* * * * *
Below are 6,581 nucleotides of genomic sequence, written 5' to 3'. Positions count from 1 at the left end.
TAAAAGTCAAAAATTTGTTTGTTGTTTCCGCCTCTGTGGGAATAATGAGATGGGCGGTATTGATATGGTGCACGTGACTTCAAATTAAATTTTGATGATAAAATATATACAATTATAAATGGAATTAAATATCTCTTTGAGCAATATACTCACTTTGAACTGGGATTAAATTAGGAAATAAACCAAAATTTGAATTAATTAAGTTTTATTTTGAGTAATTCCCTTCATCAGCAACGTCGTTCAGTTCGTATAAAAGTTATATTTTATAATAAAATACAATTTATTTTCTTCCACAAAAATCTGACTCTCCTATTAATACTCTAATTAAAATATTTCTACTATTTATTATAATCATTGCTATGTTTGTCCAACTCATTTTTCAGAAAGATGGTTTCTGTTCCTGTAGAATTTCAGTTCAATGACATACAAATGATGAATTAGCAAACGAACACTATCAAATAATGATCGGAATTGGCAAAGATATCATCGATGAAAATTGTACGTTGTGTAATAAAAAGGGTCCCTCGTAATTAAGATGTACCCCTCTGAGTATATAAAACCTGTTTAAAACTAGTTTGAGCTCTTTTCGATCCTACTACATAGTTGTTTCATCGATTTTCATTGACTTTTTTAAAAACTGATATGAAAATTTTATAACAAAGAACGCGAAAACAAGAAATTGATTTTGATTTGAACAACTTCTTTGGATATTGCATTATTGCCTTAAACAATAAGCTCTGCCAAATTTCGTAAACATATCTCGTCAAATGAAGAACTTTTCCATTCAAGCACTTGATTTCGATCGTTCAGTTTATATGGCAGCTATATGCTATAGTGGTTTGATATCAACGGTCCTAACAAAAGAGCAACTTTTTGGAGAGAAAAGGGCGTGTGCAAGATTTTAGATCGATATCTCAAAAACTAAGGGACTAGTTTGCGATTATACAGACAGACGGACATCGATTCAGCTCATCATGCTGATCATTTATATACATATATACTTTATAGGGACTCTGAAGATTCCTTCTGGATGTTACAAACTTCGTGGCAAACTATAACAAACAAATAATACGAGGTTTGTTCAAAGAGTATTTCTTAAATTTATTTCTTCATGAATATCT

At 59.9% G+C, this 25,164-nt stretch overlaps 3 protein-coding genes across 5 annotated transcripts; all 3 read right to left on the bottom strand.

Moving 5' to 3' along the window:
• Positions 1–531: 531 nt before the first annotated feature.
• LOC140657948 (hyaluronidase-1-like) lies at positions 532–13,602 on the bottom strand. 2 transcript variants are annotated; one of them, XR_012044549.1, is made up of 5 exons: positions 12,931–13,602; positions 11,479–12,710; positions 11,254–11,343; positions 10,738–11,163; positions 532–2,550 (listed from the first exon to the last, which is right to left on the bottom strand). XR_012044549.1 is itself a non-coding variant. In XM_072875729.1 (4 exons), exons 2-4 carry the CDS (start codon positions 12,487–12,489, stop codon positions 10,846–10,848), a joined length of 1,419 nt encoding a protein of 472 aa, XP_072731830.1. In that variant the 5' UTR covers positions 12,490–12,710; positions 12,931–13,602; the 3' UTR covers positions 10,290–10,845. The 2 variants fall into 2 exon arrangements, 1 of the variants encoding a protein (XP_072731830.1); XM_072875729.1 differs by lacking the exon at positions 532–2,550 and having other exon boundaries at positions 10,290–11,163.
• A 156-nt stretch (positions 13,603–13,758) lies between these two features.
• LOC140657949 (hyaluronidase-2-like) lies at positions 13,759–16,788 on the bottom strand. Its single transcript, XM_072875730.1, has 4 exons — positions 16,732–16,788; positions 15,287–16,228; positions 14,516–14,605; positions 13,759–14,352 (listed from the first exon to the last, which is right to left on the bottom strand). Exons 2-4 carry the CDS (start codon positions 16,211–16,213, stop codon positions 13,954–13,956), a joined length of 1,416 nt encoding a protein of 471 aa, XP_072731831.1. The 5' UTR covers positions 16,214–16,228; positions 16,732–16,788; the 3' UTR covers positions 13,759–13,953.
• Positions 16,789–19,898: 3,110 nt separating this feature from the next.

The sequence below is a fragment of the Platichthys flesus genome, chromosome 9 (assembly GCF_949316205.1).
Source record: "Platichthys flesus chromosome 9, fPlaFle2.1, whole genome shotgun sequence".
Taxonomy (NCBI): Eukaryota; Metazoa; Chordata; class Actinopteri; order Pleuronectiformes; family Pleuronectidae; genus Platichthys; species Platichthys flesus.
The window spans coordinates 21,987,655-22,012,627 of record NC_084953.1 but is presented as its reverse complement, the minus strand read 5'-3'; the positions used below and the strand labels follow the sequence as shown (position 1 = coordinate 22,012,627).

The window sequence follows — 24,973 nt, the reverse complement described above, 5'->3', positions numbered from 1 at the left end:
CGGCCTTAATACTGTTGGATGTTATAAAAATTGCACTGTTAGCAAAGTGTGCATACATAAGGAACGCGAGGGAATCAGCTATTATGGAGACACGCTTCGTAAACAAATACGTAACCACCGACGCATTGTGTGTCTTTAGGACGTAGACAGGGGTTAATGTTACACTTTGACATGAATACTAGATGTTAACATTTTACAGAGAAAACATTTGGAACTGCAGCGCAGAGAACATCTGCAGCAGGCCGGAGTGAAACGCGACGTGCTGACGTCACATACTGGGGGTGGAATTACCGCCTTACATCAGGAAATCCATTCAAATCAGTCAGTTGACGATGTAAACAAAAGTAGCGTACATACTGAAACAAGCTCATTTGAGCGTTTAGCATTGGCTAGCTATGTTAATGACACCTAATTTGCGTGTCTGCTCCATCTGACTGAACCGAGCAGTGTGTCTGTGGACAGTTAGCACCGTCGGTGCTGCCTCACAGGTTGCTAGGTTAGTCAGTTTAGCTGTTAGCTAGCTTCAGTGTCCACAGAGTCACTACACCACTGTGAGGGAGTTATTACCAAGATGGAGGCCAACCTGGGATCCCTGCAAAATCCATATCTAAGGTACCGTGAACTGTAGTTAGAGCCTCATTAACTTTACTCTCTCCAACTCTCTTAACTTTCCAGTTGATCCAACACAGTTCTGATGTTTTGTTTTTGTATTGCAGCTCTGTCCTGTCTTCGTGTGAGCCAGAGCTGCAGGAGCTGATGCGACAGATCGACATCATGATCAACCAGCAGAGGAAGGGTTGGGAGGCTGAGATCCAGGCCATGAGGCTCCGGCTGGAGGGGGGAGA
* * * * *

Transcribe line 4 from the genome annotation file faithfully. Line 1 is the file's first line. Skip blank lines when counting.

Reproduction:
Moving 5' to 3' along the window: